Kentucky Child Abuse Deaths Lower in 2013

Fewer Kentucky children died as a result of abuse and neglect in a 2012-2013 evaluation period than in the 2011-2012 period, despite an increase in reported cases of abuse and neglect, the state’s Cabinet for Health and Family Services (CHFS) reports.

According to reports, nine children lost their lives due to abuse or neglect in the 2012-2013 reporting period, compared with 32 children in the previous one-year period. Reports of near-fatalities also declined between the 2011-2012 and 2012-2013 evaluation periods, falling from 44 to 27 reports, according to the CHFS. The number of cases of near-fatalities from abuse or neglect among those with prior state contact dropped from 28 to 17. According to Kentucky and the federal Child Abuse Prevention and Treatment Act, a near-fatality is a physician-certified serious or critical injury.

However, these statistics may not be significant, according to Charles Baker, a professor at the University of Louisville’s Kent School of Social Work. According to Baker, child deaths and near-deaths resulting from abuse or neglect were a “minor statistical phenomenon,” making it difficult to draw conclusions. In fact, the numbers may divert attention away from much more frequent forms of child abuse and neglect, what he calls “routine cases of abuse and neglect.”

“We are continuing to focus on trying to catch people who have done wrong, [who] abused kids and neglected kids,” he said. “But we’re not doing anything about trying to prevent that. Parenting is a very difficult job, and we are not providing support for parents.”

In 2013, some 5,000 more reports meeting investigation criteria were filed than in 2012, increasing the total state population of children involved in abuse or neglect cases by nearly 7,000. Substantiated cases of child abuse or neglect totaled more than 11,000 in 2013, an increase of more than 1,000 cases since 2012.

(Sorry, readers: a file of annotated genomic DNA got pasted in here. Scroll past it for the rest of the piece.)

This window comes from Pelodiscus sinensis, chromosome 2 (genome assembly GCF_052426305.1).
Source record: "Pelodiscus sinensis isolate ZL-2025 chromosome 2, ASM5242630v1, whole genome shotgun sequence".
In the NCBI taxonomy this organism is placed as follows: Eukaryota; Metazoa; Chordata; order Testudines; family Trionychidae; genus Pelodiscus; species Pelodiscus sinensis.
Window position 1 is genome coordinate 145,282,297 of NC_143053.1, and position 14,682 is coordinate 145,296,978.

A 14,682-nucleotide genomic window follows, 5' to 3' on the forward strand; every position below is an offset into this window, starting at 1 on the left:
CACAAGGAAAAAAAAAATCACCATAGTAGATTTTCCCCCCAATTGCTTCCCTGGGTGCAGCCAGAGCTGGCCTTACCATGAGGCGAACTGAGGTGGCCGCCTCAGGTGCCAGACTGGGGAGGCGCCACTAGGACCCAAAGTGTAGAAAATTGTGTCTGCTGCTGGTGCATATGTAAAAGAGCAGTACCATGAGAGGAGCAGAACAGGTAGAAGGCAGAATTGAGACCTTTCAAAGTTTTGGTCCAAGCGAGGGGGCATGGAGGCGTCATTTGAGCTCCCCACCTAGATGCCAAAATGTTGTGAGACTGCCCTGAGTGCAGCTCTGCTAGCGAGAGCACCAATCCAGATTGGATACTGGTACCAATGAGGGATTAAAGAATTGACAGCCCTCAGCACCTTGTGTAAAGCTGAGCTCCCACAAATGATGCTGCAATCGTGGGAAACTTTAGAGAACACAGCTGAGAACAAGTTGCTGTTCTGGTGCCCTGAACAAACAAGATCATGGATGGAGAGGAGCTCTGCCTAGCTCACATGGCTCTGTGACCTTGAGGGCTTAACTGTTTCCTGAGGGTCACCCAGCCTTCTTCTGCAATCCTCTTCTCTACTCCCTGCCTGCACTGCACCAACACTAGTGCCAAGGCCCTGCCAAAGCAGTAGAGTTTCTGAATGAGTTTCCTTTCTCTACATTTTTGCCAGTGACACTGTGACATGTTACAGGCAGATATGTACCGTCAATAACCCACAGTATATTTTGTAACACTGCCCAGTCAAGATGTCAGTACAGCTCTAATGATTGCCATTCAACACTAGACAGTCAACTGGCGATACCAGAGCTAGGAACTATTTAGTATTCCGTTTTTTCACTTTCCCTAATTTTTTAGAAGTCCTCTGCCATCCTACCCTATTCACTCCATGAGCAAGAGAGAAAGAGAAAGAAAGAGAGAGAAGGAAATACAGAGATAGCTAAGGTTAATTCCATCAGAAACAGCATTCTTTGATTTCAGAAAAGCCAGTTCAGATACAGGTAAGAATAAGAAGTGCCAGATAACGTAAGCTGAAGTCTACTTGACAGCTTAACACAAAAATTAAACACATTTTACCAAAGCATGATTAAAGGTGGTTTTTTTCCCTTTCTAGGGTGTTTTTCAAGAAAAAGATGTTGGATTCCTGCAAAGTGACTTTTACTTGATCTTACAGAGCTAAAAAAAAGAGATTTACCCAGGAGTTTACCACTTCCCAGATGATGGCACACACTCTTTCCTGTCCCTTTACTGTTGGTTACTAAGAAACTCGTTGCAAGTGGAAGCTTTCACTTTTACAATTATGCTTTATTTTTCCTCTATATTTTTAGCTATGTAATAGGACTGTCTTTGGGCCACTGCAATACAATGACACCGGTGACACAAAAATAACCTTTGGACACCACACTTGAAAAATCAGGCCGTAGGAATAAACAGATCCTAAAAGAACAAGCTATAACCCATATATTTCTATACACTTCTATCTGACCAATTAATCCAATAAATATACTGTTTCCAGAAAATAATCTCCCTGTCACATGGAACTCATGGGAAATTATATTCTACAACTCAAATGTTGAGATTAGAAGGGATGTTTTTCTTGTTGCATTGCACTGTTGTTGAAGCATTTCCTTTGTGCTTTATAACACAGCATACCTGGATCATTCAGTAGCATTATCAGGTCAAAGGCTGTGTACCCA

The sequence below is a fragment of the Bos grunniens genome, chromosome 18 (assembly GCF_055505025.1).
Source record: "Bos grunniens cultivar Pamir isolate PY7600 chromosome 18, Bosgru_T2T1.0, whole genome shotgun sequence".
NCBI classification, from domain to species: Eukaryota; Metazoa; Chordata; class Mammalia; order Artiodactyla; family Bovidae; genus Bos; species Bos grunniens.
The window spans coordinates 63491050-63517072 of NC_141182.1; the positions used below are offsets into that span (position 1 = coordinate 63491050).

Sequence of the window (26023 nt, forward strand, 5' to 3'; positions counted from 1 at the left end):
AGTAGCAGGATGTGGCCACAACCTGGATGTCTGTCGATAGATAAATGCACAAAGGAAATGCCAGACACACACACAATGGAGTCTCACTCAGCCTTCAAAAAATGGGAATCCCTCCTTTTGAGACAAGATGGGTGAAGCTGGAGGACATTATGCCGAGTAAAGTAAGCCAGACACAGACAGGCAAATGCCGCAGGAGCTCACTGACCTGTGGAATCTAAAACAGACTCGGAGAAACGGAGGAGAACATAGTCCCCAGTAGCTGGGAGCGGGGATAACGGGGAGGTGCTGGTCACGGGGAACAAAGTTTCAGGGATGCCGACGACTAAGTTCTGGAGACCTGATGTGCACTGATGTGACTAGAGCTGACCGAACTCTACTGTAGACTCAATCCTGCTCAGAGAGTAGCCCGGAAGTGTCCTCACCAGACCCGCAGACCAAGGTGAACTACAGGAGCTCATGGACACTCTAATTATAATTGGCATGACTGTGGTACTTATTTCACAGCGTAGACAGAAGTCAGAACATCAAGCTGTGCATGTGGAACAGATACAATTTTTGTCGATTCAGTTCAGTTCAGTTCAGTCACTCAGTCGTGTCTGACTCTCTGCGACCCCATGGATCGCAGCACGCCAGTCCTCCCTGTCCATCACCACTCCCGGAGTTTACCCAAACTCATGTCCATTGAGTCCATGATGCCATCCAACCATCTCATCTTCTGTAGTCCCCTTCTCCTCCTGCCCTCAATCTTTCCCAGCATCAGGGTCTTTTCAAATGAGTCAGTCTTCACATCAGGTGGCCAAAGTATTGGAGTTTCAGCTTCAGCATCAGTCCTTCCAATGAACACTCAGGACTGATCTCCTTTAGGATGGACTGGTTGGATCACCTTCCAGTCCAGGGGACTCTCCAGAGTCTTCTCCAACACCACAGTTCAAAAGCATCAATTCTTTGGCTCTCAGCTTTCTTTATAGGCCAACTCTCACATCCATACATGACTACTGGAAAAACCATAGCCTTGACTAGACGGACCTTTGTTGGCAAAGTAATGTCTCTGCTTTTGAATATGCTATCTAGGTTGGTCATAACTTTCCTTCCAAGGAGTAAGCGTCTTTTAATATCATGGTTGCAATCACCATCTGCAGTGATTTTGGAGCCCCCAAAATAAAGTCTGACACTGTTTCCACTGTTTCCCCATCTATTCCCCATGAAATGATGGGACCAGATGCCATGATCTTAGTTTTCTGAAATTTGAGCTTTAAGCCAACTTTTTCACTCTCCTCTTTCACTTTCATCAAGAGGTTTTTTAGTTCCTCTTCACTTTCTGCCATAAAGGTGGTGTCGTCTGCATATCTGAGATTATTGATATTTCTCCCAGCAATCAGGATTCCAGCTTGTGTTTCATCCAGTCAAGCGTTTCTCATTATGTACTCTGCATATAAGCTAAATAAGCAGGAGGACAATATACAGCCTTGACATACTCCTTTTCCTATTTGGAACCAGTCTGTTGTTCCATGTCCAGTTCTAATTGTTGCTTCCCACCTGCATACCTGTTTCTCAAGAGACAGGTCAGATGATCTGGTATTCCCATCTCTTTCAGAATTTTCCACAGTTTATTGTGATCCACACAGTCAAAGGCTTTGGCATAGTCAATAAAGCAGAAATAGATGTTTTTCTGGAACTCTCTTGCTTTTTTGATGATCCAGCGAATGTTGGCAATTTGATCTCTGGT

Tina Webb, assistant director of the Division for Protection and Permanency, said the data is preliminary and should be interpreted cautiously.  

“We’ve had a lot of reports that came in the months of May and June,” she said. “And those cases take a minimum of eight weeks to complete.”

The reports are filed at the end of the state’s fiscal year, which falls in the middle of summer, so in many instances, case findings cannot be finalized until after the annual report is released, Webb said.

About two-thirds of the cases the agency investigated, Webb said, were neglect-related, and one-third were either physical or sexual abuse-related. A majority of the victims documented in the new report were between the ages of 0 and 4. Most child deaths were attributed to physical abuse, she said.

Webb said meeting Kentucky’s child welfare needs is even more difficult because of a lack of state resources.

“Our agency alone has taken significant budget cuts over the last eight years, just in the terms of services we provide to families,” she said.

The budget cuts worry Baker.

“The cuts in services that the state government, the legislature and the governor felt like they needed to make in order to balance the budget, is going to eventually cause the situation to deteriorate,” he said.

Nevertheless, Webb remains optimistic that child welfare is improving in Kentucky. “We have been really looking at these cases in-depth for a long time, “she said, “and I think we’re starting to really understand the dynamics that underpin these cases.”



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